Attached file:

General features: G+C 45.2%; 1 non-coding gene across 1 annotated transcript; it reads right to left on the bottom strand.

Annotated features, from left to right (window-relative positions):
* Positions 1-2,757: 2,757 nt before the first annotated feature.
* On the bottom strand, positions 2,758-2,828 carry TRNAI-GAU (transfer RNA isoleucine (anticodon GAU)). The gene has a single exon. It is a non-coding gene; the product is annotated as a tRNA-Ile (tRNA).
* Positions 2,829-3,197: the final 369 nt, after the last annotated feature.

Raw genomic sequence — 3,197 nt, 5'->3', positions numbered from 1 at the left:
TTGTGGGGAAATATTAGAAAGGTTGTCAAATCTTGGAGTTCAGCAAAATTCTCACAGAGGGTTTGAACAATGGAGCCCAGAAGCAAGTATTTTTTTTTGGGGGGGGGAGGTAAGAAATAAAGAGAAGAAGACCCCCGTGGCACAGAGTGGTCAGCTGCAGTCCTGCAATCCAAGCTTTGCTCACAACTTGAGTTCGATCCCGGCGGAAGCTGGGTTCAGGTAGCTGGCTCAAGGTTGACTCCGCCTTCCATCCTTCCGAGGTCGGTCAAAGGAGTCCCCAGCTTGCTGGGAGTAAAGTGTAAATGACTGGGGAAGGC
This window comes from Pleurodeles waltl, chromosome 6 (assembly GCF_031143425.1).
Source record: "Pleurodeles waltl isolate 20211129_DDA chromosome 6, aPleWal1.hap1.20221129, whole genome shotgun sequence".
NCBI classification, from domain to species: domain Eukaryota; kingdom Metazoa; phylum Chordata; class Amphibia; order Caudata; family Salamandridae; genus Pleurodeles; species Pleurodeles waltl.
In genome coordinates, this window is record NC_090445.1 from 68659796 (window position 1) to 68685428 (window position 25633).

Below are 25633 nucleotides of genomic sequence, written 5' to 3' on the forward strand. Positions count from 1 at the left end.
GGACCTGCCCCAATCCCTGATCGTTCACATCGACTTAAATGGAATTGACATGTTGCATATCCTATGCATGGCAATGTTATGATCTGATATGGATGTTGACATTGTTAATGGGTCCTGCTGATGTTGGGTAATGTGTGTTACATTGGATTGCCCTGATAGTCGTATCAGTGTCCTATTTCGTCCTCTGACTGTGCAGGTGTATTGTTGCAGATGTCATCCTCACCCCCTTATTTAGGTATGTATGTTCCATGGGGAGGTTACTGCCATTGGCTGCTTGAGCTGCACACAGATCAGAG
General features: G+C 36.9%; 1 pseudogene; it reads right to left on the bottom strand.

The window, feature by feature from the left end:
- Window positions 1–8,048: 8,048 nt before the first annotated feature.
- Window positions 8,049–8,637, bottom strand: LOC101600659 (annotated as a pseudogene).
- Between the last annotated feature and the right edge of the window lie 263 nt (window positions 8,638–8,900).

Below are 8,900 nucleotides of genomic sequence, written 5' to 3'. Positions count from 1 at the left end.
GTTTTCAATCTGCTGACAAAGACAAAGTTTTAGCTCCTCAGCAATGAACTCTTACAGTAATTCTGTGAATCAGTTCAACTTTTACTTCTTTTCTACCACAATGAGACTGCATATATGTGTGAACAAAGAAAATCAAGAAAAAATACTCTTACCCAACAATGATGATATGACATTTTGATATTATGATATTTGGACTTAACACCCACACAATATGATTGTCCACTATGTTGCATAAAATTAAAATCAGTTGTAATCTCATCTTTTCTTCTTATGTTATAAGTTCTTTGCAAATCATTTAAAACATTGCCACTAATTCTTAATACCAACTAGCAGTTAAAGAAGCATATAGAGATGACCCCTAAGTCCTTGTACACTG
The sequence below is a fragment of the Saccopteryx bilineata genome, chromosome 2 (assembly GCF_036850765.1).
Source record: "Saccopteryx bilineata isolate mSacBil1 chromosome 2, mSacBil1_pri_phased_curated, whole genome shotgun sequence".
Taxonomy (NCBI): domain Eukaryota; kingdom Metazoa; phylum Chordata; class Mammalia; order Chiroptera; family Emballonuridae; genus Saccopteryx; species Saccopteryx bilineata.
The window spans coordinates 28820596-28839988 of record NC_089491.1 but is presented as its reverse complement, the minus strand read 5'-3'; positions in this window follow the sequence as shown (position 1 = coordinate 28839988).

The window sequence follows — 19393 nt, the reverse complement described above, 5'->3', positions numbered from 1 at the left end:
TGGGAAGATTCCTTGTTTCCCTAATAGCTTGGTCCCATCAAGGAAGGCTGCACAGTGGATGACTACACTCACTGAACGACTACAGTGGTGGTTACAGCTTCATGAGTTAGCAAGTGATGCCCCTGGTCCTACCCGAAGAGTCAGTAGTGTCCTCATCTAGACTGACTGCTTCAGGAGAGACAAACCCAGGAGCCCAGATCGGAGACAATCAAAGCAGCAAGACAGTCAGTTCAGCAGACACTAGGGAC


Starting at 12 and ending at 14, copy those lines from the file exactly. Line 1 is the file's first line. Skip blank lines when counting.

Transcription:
Below are 25633 nucleotides of genomic sequence, written 5' to 3' on the forward strand. Positions count from 1 at the left end.
GGACCTGCCCCAATCCCTGATCGTTCACATCGACTTAAATGGAATTGACATGTTGCATATCCTATGCATGGCAATGTTATGATCTGATATGGATGTTGACATTGTTAATGGGTCCTGCTGATGTTGGGTAATGTGTGTTACATTGGATTGCCCTGATAGTCGTATCAGTGTCCTATTTCGTCCTCTGACTGTGCAGGTGTATTGTTGCAGATGTCATCCTCACCCCCTTATTTAGGTATGTATGTTCCATGGGGAGGTTACTGCCATTGGCTGCTTGAGCTGCACACAGATCAGAG
General features: G+C 36.9%; 1 pseudogene; it reads right to left on the bottom strand.